These are the dinosaur bones of three members of the same species that were potentially roosting together. The diagram shows each individual dinosaur in the snuggle. (Photo: Gregory Funston/University of Alberta)
A block of fossils from the Mongolian desert not only contains three specimens of a new species of dinosaurs, but the fossils also show a new behavior among dinosaurs: snuggling.
Yes, it would appear that some dinosaurs enjoyed a good cuddlefest while napping, not unlike some animals, particularly birds, do today.
The block contained three juveniles of a new species of oviraptorids, a group of dinosaurs that have, "short faces, long necks and toothless beaks that lived during the Cretaceous period, 145 million to 65 million years ago," according to Nature. These fossils are a species that, as of August 2017, have yet to be named. However, they have a domed crest similar to the cassowary of today, and they walked on two legs.
The snuggling behavior exhibited by the dinosaurs is what caught researchers' eyes, however, including Gregory Funston, a vertebrate paleontologist at the University of Alberta.
"They would have been cuddling in life," Funston told Live Science. "This is a behavior known as communal roosting, where multiple animals of a single type sleep together overnight."
While one of the dinosaur's remains are only partially intact, the other two sets of fossils show the dinosaurs sitting down on the stomachs, with their necks curled back and heads cradled. Indeed, the entire arrangement "is quite similar to what ostriches and emus do when they get into deep sleep," Funston explained.
Scientists have found sleeping dinosaur remains before, but the fossils have only ever been by themselves, not in a group. And as Funston discusses in the video above, it's far more likely to find dinosaurs in a death pose, with their heads and tails tilted up, than it is to find them napping at their moment of death.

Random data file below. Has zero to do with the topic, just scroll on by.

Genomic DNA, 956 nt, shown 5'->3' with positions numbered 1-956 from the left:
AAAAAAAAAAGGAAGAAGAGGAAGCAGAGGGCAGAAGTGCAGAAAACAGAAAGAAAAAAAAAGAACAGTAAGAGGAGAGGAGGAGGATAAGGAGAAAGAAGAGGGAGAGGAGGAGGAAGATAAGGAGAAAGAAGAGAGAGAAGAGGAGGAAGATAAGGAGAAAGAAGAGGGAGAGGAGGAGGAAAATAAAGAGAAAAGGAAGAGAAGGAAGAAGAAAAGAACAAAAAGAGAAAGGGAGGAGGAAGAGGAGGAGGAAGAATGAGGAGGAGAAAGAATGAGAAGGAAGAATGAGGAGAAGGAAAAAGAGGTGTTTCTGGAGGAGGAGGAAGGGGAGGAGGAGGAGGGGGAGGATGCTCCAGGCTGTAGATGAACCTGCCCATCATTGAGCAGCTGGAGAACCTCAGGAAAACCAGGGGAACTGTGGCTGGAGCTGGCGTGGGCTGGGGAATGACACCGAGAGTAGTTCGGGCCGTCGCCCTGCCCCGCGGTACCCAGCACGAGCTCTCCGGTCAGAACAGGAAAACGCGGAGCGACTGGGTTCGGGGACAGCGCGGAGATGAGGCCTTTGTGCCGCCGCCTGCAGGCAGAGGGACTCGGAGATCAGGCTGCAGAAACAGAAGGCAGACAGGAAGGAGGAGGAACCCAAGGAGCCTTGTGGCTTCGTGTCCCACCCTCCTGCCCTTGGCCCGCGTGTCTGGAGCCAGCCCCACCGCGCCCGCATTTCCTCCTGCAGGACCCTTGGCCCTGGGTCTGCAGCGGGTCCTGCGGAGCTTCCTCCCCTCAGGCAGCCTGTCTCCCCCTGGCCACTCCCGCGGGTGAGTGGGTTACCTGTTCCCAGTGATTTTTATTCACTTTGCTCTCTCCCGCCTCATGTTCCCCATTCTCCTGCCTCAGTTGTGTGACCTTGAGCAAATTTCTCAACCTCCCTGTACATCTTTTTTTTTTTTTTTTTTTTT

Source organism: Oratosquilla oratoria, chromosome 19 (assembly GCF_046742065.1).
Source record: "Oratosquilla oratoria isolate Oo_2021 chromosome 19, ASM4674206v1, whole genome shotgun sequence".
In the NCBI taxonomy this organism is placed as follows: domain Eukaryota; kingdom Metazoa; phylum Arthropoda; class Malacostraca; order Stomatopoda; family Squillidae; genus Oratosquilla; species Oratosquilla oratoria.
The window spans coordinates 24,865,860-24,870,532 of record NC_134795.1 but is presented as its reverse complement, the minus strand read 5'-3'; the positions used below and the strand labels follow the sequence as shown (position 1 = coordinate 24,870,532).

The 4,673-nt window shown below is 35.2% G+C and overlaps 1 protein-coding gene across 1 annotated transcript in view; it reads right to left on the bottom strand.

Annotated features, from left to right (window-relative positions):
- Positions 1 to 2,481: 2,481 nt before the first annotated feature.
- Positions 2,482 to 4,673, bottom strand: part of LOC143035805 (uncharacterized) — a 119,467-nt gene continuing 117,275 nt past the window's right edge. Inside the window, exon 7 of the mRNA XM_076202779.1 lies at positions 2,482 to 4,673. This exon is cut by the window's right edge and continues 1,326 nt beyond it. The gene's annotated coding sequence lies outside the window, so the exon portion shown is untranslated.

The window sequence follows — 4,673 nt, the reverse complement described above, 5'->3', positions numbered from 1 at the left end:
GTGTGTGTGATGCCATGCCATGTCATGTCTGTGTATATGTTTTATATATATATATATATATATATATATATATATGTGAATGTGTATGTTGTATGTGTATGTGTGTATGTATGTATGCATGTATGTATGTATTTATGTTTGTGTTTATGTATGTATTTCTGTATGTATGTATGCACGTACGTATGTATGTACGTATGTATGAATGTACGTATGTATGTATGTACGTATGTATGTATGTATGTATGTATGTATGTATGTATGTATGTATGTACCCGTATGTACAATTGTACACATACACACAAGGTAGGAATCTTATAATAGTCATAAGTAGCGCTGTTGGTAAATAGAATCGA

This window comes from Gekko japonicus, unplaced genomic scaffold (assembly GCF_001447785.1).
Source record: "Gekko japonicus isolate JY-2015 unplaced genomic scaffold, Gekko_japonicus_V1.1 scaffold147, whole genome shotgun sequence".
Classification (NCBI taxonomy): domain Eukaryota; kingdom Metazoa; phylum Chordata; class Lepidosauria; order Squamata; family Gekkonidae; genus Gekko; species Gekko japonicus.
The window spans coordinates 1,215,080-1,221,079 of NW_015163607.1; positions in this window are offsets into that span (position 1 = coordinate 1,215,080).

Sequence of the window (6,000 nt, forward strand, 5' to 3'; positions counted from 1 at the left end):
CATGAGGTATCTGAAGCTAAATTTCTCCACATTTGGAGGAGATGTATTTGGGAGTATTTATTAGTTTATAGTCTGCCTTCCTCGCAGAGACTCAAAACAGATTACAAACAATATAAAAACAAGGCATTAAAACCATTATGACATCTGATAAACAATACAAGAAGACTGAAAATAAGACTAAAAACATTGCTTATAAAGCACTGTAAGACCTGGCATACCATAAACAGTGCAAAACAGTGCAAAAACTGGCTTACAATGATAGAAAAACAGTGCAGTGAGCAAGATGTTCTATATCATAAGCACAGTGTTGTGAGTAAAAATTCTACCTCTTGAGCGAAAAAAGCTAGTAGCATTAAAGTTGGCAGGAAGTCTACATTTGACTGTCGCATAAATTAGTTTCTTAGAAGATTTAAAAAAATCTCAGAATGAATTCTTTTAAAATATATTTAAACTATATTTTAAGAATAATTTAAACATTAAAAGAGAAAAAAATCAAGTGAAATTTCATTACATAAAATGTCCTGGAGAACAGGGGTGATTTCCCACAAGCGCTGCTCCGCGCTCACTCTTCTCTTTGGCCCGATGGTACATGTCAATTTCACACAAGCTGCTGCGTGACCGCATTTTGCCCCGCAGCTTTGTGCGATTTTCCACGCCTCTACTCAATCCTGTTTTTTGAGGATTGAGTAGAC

So what led these oviraptorids to curl up together in their final moments?
In animals today, this sort of roosting is done to control body temperature and to avoid predators. Funston speculated that the dinosaurs were likely huddling together for warmth, despite their size (it's estimated that each dinosaur weighed roughly 100 pounds). Frigid weather or a sandstorm could have been the cause for the dinosaurs to get their snuggle on.
Other researchers aren't completely convinced by this idea. John Grady, a biologist at Bryn Mawr College in Pennsylvania who has studied the metabolic rates of dinosaurs, suggested to Nature that young dinosaurs may have been huddled together to hide from predators, or that the spot was simply a nice place to sleep.
Funston disagrees since the dinosaurs would've been body-to-body in their moments before death, something that would've been rare to find in examples of animals today in the event of a flood or some other disaster that the creatures were seeking shelter from.
Regardless of the reasons, however, the fact that the oviraptorids were together at all seems to indicate that this species was a social one. While there's not enough evidence to fully support it, it's possible that these dinosaurs may have been related to one another, either as siblings or cousins.